As almost anyone can tell you, your credit score determines much of what a person can and cannot do. For instance, without proof of your responsibility (essentially what a credit score is), receiving a car loan or mortgage is nearly impossible. Thankfully, the United States continues to move in the right direction! Just recently, the government revealed that the average credit score in the US hit an all-time high! Read on to find out why…
The Average Credit Score Soars
Not only does a FICO score help banks and lenders decide whether or not to loan to someone, but it also helps determine interest rates. Today, the average credit score for an American sits right at 700 – an all-time high! “At over 700, you will qualify for just about any credit at favorable terms,” the vice president for scores and analytics at FICO Ethan Dornhelm said. The average credit score sat a 695 for some time, before finally bumping up. Before that, when the housing crisis hit almost everyone in the U.S., the average number of credit score dove down to 685.
With the average score climbing and climbing, it seems that more Americans are taking budgeting seriously. Even better, about 35% of credit scores are not over 760! That’s simply fantastic! Of course, the recent economic upturn deserves much of the credit. “We’ve been in a relatively stable economic period,” said Dornhelm. Over the past few years, the market has finally stabilized and unemployment is going down. People are finally working and taking responsibility for their budget, meaning credit scores continue to increase!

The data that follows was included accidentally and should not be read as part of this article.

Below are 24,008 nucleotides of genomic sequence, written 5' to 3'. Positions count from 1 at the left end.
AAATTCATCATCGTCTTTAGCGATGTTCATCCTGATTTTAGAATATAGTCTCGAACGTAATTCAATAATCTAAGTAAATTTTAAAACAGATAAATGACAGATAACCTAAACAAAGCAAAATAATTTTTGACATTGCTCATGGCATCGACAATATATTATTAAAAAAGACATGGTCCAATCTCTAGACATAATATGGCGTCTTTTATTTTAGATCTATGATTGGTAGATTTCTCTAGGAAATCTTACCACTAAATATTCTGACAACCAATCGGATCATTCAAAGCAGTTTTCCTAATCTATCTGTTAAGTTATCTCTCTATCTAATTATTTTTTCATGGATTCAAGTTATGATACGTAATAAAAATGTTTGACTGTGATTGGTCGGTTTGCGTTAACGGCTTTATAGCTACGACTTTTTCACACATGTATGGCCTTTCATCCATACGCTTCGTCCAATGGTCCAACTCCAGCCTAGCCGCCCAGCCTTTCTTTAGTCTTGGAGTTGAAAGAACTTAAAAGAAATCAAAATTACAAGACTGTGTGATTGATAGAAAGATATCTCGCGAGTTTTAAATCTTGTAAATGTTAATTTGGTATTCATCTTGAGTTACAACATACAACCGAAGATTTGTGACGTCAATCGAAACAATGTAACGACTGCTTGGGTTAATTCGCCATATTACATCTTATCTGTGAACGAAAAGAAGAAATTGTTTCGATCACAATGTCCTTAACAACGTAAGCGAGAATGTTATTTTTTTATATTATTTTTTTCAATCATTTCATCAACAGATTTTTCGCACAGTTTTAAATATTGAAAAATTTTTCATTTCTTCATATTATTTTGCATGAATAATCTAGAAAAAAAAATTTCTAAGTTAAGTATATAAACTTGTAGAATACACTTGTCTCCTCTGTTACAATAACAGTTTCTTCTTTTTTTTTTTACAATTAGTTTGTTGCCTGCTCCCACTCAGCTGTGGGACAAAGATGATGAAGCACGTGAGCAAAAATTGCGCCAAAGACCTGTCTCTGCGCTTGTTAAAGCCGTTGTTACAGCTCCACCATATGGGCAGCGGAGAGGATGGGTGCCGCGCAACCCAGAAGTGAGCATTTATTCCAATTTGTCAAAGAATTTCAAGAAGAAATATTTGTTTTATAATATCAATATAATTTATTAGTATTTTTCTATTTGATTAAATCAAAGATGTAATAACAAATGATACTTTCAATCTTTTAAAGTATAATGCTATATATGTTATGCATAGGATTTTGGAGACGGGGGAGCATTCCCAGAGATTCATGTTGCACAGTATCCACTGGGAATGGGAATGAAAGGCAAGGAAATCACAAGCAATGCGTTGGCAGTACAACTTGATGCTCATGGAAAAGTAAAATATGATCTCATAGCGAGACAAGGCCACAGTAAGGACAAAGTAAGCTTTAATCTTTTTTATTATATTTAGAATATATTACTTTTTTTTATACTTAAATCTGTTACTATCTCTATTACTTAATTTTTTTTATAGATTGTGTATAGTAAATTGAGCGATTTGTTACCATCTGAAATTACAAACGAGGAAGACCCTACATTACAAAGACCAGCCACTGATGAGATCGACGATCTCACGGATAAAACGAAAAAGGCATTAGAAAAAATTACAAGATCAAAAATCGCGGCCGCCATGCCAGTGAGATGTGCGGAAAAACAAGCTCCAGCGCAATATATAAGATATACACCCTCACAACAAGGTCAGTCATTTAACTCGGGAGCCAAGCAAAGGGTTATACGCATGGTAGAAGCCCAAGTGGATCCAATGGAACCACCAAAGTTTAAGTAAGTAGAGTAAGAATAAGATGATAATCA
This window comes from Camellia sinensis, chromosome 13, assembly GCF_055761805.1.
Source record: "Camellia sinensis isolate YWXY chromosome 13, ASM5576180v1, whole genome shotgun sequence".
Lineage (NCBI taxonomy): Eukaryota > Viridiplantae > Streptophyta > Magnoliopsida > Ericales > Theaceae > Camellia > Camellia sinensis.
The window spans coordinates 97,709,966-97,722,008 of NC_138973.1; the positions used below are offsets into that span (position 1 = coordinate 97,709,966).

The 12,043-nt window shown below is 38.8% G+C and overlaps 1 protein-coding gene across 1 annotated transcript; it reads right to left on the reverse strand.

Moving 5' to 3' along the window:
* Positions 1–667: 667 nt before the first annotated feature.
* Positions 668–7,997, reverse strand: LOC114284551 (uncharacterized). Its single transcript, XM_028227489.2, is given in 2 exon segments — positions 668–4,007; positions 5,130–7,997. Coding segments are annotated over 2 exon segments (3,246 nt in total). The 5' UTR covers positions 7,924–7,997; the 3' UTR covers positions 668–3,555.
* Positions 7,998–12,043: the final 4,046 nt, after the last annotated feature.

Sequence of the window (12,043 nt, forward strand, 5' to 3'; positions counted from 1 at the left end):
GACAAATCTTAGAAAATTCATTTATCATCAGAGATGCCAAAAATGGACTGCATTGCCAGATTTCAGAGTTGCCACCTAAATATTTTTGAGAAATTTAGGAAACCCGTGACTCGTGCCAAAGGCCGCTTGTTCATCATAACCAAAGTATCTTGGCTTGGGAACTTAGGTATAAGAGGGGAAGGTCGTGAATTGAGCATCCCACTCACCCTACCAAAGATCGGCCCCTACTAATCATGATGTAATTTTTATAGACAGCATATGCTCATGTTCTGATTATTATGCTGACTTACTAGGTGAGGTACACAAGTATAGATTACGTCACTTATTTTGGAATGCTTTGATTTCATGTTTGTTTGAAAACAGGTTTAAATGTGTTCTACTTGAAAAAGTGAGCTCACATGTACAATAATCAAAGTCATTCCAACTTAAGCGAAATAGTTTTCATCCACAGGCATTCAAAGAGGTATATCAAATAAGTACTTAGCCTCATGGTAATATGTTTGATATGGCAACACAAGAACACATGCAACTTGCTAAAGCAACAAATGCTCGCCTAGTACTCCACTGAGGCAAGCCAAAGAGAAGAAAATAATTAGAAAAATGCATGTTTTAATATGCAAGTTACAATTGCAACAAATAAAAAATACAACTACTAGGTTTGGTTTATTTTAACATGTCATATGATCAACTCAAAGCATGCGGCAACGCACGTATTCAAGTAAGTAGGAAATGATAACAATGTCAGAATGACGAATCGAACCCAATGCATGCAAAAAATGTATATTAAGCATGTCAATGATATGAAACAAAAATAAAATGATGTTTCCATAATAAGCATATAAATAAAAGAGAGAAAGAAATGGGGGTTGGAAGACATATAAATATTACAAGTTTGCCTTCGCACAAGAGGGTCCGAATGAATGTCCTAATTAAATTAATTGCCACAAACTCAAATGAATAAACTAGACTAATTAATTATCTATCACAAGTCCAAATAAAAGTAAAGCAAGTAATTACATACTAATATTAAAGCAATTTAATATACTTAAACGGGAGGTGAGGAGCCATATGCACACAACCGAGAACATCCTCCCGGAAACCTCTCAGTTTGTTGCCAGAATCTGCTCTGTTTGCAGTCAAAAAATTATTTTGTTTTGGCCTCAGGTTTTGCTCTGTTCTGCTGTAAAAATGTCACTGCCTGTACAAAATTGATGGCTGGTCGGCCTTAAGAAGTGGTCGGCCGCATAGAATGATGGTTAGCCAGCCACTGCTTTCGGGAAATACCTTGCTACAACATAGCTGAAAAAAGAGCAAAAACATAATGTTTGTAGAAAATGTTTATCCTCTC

Still Not Perfect
All this talk of raising scores and responsibility might make it seem like there’s nothing to worry about. However, that’s not exactly the case. Taking off the rose-colored glasses for a second, there are still some issues. Mainly, it seems that more young people need to take some responsibility for their budgets. Research says that the average credit score for people younger than 50 is 621 or less! Still, even issues have a silver lining. There’s still time for these young people to build up their average credit score before it hurts them too much.
Believe it or not, the worst hit are not actually the youngest, but rather people in the 30-50 age group. It seems that those who were not actively banking during the housing crisis are fairing better than those who were just starting then.
Bright Financial Future
Despite some age groups having significant troubles with their credit scores, the American people are getting a lot better at borrowing right or not borrowing at all and paying their bills on time. Dornhelm also mentioned that people are more interested in checking up on their FICO scores now. They also don’t mind working to make it higher. Meanwhile, older generations are learning about their own mistakes while younger ones are using the experience of their family who went through the Great Recession.
Credit scores were also changed thanks to renewed standards for public records. They are expected to jump even more due to these behind-the-scenes changes. All these changes help fuel a vision for a more financially stable United States!